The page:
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The University of Southampton
Geography and Environmental Science

Exploring the automatic generation of census pre-enumeration areas and homogeneous neighbourhoods in terms of socio-economic variables using region merging algorithm Seminar

17 March 2022
Via Teams

Event details

Geography & Environmental Science Seminar

Enumeration Areas (EAs) are the operational geographic units for the collection and dissemination of census data and are often used as a national sampling frame for various types of surveys. In many poor or conflict-affected countries, EA demarcations are incomplete, outdated, or missing. Even for countries that are stable and prosperous, creating and updating EAs is one of the most challenging yet essential tasks in the preparation for a national census. Commonly, EAs are created by manually digitising small geographic units on high-resolution satellite imagery or physically walking the boundaries of units, both of which are highly time, cost, and labour intensive. In addition, creating EAs requires considering population and area size within each unit. This is an optimisation problem that can best be solved by a computer. Here, we produce an automatic generating of pre-defined census EAs based on high-resolution gridded population and settlement datasets, GPS household locations, building footprints and uses publicly available natural, man-made and administrative boundaries. Initial outputs were produced in Burkina Faso, Somalia, Paraguay, Togo, Zimbabwe, Niger, Democratic Republic of Congo, Cameroon, and Guinea. The results indicate that the generated EAs are consistent with standard EAs, including having identifiable boundaries for field teams to follow on the ground, and appropriate sizing and population for coverage by an enumerator. In addition, our automated EAs have no gaps, in contrast, to manually drawn urban EAs.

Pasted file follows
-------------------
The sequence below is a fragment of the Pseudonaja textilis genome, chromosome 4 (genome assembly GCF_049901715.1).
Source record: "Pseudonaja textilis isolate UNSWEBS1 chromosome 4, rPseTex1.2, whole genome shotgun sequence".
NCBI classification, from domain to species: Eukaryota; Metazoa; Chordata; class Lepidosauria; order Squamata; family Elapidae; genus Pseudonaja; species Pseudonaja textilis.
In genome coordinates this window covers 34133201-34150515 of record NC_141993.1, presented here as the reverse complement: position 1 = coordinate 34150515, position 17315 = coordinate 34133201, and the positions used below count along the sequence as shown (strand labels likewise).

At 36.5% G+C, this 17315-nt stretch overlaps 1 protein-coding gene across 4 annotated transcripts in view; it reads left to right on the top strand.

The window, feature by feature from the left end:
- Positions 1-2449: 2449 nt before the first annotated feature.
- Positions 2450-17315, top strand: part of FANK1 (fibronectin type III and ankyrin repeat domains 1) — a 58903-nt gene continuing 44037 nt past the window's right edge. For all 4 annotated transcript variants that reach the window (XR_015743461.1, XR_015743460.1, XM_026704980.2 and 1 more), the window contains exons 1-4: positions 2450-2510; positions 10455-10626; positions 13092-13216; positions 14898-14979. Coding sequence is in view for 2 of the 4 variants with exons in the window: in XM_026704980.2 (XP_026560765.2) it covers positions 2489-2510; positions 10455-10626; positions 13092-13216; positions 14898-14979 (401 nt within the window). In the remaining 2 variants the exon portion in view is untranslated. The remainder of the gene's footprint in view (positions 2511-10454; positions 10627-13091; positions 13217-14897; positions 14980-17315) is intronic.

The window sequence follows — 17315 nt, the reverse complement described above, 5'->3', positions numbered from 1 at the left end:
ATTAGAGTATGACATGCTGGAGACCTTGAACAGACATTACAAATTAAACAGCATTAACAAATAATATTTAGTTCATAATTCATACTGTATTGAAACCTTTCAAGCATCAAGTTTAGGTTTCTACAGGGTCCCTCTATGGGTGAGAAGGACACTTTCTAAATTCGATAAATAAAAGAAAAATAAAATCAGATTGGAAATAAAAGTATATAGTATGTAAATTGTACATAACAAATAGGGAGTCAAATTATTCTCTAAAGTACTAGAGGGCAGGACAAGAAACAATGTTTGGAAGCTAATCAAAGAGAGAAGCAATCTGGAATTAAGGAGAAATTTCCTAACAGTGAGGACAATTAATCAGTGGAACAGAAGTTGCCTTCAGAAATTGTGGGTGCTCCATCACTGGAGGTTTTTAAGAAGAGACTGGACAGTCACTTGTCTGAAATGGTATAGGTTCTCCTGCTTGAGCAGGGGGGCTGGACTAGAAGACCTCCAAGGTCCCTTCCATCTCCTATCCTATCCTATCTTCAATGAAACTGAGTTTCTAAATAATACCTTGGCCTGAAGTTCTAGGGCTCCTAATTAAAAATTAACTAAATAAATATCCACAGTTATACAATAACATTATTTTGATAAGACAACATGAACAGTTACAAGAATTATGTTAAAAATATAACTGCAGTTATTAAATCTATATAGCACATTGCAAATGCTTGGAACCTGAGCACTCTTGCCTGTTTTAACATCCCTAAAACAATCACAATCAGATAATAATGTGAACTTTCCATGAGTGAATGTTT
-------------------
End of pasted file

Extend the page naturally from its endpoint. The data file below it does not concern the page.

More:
Our work shows the time, labour and cost-saving value of automated EA delineation and points to the potential for broadly available tools suitable for low-income and data-poor settings but applicable to potentially wider contexts.

Speaker Information

Dr Sarchil Qader - Senior Research Fellow within Geography and Environmental Science at the University of Southampton.

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